I’ve never been a great fan of dinner party property talk. You’ll understand that for me it’s an occupational hazard, and one that I now usually try to avoid at all costs. In the early days, when I was asked what I did for a living, a truthful answer would inevitably lead to time spent having to listen to how well house prices were doing in such a such an area, and comments like ‘how I wish I’d bought three’ and questions such as ‘what do you really think about buying in France because my brother/sister has just bought there, and I don’t know if they are mad or genius?’
Then, of course, there’s the million dollar question: ‘what do you think I should be buying and where?’
Now, when I’m asked about my day job, I usually just mumble something like ‘this and that’ and hope the subject is quickly dropped, unless, of course, I am talking to a fellow ‘pro’.
That’s a different kettle of fish altogether – and while the downside of my position is the risk of having to listen to banal and ignorant witterings, the positive flipside is the opportunity to meet and pick the brains of many uber-successful property types. Then (when and if appropriate), I can choose my time to drop in the ‘what do you think I should be buying and where?’ question.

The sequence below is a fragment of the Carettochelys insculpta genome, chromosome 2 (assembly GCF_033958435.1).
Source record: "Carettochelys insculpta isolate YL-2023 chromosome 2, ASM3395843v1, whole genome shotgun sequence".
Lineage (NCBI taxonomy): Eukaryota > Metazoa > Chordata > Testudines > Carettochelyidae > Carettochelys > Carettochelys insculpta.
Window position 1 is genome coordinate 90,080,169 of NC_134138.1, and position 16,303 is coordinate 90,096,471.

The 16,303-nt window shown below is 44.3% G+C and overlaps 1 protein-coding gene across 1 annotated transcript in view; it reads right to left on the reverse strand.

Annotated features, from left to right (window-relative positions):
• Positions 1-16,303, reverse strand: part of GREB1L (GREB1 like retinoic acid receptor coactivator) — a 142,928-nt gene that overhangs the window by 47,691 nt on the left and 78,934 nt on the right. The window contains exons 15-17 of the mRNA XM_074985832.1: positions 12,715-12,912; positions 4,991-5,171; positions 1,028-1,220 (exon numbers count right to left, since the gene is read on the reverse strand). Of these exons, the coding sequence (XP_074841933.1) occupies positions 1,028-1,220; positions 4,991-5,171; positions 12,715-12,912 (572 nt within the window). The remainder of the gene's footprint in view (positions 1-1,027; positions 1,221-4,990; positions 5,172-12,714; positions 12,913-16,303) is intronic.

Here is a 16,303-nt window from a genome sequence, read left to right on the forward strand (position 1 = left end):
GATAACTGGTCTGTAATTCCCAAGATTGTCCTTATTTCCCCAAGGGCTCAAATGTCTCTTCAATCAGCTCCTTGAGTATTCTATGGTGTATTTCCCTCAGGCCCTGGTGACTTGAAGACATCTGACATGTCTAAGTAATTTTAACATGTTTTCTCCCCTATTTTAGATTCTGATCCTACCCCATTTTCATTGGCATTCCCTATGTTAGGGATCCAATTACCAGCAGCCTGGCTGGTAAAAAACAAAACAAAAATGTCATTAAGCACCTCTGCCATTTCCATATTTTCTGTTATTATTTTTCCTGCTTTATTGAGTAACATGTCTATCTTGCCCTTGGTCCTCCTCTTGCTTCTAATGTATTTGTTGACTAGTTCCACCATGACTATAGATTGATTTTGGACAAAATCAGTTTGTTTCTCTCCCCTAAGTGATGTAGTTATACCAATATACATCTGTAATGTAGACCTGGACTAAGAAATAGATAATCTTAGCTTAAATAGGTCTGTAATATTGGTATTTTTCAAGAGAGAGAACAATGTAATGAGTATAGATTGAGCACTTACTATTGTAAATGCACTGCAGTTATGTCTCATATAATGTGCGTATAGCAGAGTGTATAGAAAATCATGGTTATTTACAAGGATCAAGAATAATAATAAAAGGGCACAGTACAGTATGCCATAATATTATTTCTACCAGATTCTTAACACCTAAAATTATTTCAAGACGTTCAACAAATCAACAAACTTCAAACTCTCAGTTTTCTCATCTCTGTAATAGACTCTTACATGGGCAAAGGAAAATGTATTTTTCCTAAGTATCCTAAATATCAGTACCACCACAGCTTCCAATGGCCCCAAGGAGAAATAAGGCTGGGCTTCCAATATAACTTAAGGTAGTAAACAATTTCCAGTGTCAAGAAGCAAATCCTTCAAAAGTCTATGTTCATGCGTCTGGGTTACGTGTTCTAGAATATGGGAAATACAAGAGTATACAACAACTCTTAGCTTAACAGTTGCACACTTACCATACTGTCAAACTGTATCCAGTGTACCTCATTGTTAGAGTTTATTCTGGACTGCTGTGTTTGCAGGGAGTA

One question I probably get asked more than any other is ‘Do you really think that anyone can become a property millionaire?’ To the surprise of whoever is asking, the answer is always yes. What these people don’t appreciate is that I’m not saying that everyone will become a property millionaire, just that anyone can become a property millionaire.
The reason why I’m absolutely convinced that anyone can become a property millionaire is because I think anyone can. That might sound obvious, but it’s worth stressing because sometimes I think people assume it’s a trick answer.
I don’t think you need special skills or talent and actually I think motivation and persistence are more important than being clever. No disrespect to the above-mentioned uber-successful, but I think many of them are good examples of the value of persistence over IQ.
That said, of course it can’t all be about persistence, there’s absolutely no point in persistently doing completely the wrong thing. So we need to know what we are doing.
A Little Knowledge Is A Good Thing!
Thankfully, in this day and age, ignorance is not an excuse. There’s so much information available, especially on the internet, and a lot of it for free. Having said that, the wealth of freely available information can be a problem if potential investors know so much that they feel overwhelmed and don’t know where to start. Information overload can mean doing nothing instead.